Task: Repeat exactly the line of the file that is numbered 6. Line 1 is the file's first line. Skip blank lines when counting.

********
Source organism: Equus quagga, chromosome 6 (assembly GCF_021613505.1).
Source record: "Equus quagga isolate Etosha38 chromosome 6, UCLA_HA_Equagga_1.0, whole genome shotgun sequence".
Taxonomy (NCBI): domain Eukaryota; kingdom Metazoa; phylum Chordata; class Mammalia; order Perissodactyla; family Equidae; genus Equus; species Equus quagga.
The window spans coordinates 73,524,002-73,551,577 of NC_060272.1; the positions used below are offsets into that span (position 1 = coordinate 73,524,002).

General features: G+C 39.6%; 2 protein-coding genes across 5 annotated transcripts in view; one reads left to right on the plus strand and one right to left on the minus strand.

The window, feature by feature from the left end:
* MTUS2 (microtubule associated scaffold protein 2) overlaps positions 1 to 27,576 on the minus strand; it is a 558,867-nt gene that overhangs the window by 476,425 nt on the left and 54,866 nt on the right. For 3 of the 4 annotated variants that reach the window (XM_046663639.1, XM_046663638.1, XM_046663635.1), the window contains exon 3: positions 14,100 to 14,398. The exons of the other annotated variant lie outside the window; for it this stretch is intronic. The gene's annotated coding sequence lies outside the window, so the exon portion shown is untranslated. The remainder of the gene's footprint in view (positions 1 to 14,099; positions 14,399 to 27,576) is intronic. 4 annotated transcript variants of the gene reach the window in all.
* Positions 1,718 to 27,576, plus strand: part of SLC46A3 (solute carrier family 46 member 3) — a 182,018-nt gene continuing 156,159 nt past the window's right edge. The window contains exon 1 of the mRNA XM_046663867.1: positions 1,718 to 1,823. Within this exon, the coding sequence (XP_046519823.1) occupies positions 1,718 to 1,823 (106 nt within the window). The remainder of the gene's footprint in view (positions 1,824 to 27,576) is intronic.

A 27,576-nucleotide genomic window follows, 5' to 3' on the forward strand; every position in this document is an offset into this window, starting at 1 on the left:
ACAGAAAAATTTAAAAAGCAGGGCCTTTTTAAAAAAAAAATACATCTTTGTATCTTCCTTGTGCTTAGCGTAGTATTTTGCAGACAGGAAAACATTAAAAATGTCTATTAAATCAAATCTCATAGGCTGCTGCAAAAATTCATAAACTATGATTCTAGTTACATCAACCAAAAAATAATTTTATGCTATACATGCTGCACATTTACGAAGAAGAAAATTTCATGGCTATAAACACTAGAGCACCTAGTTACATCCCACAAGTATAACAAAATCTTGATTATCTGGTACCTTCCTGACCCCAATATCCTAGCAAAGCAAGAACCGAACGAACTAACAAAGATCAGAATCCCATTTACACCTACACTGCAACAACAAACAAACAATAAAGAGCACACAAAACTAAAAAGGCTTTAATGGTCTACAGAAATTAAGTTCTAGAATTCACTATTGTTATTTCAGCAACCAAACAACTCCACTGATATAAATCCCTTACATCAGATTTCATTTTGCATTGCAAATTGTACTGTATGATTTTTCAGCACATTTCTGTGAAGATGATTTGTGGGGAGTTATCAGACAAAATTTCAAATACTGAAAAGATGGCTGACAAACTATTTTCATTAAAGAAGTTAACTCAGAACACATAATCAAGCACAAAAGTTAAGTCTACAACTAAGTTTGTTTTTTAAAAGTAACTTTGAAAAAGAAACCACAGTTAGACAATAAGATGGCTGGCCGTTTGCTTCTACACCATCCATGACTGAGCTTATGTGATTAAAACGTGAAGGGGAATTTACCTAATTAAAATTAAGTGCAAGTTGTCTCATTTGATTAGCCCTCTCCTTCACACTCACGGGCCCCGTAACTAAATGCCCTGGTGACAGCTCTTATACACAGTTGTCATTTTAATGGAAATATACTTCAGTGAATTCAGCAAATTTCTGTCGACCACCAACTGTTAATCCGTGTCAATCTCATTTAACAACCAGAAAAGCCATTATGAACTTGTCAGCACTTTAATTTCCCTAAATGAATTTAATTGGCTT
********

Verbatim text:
The window, feature by feature from the left end: